this returns...
a??
a??
a??
a??
a??
a
a
a

Am I passing the values to the function wrongly?

Could anyone help me?

Tks a lot
a
a

The variable valor_decimal only exists inside the retorna_decimais function. As soon as it returns, valor_decimal "evaporates", so when you try to print it, there is nothing to print.

If you declare that variable OUTSIDE the functions, it becomes global and than any function can use it.

Hope this helps.

Krupski:

cabecinhas: Hi.. I'm making a function to extract the decimals from a float.. and it works well when I print from inside the function, but when I use return() it shows weird characters..

void setup()
{
    Serial.begin(115200);
}

void loop() { retorna_decimais(112.78); }

char* retorna_decimais(float vfloat) { char vbuffer_float[7]; char valor_decimal[2]; float vvalor_subtraido = (vfloat - (int)vfloat); dtostrf(vvalor_subtraido, 2, 2, vbuffer_float); sprintf(valor_decimal, "%c%c", vbuffer_float[2], vbuffer_float[3]); Serial.println(valor_decimal); }




this prints the results correctly!!!

but.. when I use return() and try to use the value returned it shows weird characters..


void setup() { Serial.begin(115200); }

void loop() { Serial.println(retorna_decimais(112.78)); }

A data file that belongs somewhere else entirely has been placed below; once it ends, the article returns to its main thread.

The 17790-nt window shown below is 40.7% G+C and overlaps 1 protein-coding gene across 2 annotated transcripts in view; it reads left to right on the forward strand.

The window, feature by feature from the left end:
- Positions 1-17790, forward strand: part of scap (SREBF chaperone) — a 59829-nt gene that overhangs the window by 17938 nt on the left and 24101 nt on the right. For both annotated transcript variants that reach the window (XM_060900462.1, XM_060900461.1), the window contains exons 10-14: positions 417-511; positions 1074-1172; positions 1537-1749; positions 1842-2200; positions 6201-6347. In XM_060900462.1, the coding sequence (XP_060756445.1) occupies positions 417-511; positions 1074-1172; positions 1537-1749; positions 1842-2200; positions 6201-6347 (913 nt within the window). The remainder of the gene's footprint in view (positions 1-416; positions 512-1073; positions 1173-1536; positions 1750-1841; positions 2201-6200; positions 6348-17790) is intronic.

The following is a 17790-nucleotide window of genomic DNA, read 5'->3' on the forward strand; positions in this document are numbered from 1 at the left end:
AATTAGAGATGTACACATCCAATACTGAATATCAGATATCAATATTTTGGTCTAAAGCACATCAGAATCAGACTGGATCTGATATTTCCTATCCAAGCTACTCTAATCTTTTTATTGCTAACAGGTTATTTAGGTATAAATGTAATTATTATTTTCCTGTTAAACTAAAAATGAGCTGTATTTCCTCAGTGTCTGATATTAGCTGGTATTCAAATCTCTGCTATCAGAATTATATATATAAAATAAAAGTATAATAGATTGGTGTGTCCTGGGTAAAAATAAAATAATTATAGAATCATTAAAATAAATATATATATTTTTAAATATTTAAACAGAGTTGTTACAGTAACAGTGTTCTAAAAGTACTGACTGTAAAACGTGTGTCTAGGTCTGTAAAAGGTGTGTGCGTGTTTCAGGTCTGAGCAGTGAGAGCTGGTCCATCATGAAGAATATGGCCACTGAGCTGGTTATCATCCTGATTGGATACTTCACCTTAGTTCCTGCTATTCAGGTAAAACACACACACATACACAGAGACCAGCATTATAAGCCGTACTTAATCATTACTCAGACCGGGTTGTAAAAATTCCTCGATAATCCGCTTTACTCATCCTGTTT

char* retorna_decimais(float vfloat) { char vbuffer_float[7]; char valor_decimal[2]; float vvalor_subtraido = (vfloat - (int)vfloat); dtostrf(vvalor_subtraido, 2, 2, vbuffer_float); sprintf(valor_decimal, "%c%c", vbuffer_float[2], vbuffer_float[3]); //Serial.println(valor_decimal); return(valor_decimal); }




this returns...
a??
a??
a??
a??
a??
a
a
a

Am I passing the values to the function wrongly?

Could anyone help me?

Tks a lot
a
a


The variable valor_decimal only exists inside the retorna_decimais function. As soon as it returns, valor_decimal "evaporates", so when you try to print it, there is nothing to print.

If you declare that variable OUTSIDE the functions, it becomes global and than any function can use it.

Hope this helps.

Hi!!! Yes now it worked!

What I thought(obviously wrong) for a LONG TIME was..

Well.. for me the valor_decimal variable would always handle a value because when always when the function runs it will pass the value to the variable.. (WHY NOT?)

1- the function runs.. 2- the function give value to the valor_decimal 3 -it returns its value through return(valor_decimal). 4 -the value is retrieved by who called the function..

and the funcion is called again all over again.. and again..

For me the valor_decimal would always have some value...

Now I'm confused...

It does have a value, right up until the time that bit of the stack gets written to again. Like in a timer or serial interrupt, or another function

For me the valor_decimal would always have some value..

Only inside the function where it is declared unless you declare it static in which case its value is maintained between calls to the function.

Did you also note the need for the array to be declared with 3 elements rather than 2

HI! Now I kind of understood!

Yes.. I have changed to 3 because the null character!!!

Now it becomes to be clear!!! and its working fine!!! thank you ALL!

I have started using all I need by Strings and now I know its not the best for our arduino so I'm starting to understand char, array etc..